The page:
The chief topic of conversation has been the would-be intruder. I noticed the footprints while cleaning the glass on the French doors. The culprit had tracked through mud before stealing onto the patio, leaning against the door and peering into the house. There was no mistaking the prints. They were large, distinct and clearly those of a raccoon.
Naturally, this sort of news spreads fast. Many of the grands have had a look to analyze the situation for themselves. Theories abound. Maybe he was hungry, maybe he heard the music, or the laughing, or nothing at all. Maybe it wasn’t a he but a she — a momma looking for food for her babies.
And to think that something as thin as window glass separated us from a night visitor. It is a reminder of an entire world that operates largely unseen beneath the cover of darkness.
Raccoons explore, deer forage, and bats dip low over streams for a quick drink. Frogs telegraph news bulletins to one another across the pond.
Clouds glide through the sky, pulling entire weather systems behind them. Some carry nothing more than a whispering breeze; others release gentle rains that soothe the grass and awaken blooms. Still others jar those sleeping with bolts of lightning and a barrage of thunder.
Not only animals and the elements stir at night, humans do, too. Night shifts keep power plants running, planes landing and hospitals operating.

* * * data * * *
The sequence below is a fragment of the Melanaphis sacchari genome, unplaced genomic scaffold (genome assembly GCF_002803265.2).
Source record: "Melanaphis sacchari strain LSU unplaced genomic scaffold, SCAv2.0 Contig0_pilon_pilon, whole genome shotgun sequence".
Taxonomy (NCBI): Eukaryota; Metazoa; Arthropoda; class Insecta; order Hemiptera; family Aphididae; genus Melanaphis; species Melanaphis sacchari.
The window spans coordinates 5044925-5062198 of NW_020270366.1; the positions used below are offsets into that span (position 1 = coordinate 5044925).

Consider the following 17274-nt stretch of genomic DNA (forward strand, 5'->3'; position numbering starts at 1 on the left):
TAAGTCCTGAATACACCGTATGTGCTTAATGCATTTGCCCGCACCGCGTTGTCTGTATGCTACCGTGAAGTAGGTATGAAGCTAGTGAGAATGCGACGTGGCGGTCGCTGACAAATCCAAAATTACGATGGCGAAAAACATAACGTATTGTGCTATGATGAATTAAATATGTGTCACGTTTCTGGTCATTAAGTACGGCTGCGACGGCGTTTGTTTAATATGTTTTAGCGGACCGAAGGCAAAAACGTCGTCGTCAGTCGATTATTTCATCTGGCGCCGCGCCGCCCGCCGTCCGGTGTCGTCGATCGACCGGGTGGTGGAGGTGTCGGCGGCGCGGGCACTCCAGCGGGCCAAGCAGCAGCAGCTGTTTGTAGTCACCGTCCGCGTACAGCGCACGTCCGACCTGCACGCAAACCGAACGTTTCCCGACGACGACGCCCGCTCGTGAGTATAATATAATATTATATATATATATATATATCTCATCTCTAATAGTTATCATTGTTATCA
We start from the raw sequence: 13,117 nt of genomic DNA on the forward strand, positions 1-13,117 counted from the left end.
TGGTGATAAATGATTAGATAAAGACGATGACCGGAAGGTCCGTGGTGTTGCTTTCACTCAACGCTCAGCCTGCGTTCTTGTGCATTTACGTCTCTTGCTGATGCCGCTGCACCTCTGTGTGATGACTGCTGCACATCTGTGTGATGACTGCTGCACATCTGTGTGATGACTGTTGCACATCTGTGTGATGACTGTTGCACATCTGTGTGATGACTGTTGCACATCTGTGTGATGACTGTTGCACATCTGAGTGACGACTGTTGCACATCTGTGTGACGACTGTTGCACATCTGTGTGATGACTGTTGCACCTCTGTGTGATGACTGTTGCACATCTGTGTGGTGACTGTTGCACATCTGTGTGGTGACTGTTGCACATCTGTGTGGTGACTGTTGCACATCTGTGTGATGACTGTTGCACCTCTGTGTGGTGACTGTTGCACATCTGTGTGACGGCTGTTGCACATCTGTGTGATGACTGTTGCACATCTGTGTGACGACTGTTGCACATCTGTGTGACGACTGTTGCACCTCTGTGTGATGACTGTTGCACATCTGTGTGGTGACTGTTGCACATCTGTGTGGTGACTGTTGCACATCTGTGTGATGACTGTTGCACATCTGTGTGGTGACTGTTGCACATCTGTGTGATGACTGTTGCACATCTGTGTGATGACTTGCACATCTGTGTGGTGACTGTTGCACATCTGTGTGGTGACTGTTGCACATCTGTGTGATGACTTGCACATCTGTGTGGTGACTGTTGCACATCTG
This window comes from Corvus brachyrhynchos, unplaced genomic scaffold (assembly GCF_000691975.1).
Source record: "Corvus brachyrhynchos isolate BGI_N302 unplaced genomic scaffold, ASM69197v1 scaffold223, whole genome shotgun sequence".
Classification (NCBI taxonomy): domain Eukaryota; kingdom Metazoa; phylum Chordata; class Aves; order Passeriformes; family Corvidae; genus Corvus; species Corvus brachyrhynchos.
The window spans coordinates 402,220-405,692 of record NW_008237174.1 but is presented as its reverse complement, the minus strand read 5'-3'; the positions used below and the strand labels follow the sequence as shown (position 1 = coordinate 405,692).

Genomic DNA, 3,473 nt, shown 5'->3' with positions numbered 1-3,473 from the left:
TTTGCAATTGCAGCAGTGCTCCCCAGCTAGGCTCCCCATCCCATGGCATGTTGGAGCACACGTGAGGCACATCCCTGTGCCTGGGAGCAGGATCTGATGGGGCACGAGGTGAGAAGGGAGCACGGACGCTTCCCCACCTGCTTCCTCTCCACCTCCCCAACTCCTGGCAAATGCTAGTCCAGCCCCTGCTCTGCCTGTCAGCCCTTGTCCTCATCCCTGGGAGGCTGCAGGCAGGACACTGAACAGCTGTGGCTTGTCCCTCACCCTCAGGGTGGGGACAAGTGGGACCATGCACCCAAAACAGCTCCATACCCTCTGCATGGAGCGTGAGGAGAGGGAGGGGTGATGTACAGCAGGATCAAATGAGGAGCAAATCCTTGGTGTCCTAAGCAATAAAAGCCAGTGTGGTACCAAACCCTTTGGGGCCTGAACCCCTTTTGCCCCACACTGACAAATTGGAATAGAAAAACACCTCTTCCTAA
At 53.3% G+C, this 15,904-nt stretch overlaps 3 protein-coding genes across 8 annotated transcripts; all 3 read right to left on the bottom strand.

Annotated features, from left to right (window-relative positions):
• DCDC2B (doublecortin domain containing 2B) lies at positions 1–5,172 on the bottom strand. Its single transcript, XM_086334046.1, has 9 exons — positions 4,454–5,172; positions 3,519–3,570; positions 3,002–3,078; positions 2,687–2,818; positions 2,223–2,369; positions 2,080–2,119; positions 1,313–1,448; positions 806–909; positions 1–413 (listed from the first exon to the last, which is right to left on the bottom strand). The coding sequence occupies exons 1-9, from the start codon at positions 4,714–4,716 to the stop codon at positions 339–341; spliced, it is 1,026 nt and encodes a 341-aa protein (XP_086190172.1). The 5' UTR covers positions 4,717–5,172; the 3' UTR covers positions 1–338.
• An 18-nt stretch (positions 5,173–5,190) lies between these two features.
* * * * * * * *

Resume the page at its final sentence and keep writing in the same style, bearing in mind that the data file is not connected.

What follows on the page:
Even if we don’t work the night shift, our bodies are working as we sleep. According to a book on learning how to learn, the brain rehearses new information acquired in the daytime while we sleep at night. Electrical signals travel again and again through the same set of neurons strengthening brain-link pathways, like practice runs before the big race.
The human body regenerates in a myriad of ways under the blanket of night. Worry dissipates for a time, the limbs relax, scrapes on children’s knees grow new skin cells, surgical incisions knit together, and even broken hearts may slowly begin to heal.
Of course, not everything that happens under the stars is of a quiet or healing nature. Clothes hangers multiply, dresser drawers gleefully rearrange their contents, and storage containers and lids in the kitchen cabinet party like it’s New Year’s Eve.
An entire unseen world surrounds us, and even supports us, yet we tend to gravitate to that which we see. It makes you wonder how life might be different if we paid more attention to the things that so often go unnoticed and undetected. We might find ourselves a little more resilient, a little more hopeful and lot more appreciative. We might even be a little more enthralled with the wonders and mysteries of life.
To the furry nighttime visitor at the back door — “Sorry we missed seeing you. Maybe next time.”
Lori Borgman is a columnist, author and speaker. Reach her at firstname.lastname@example.org.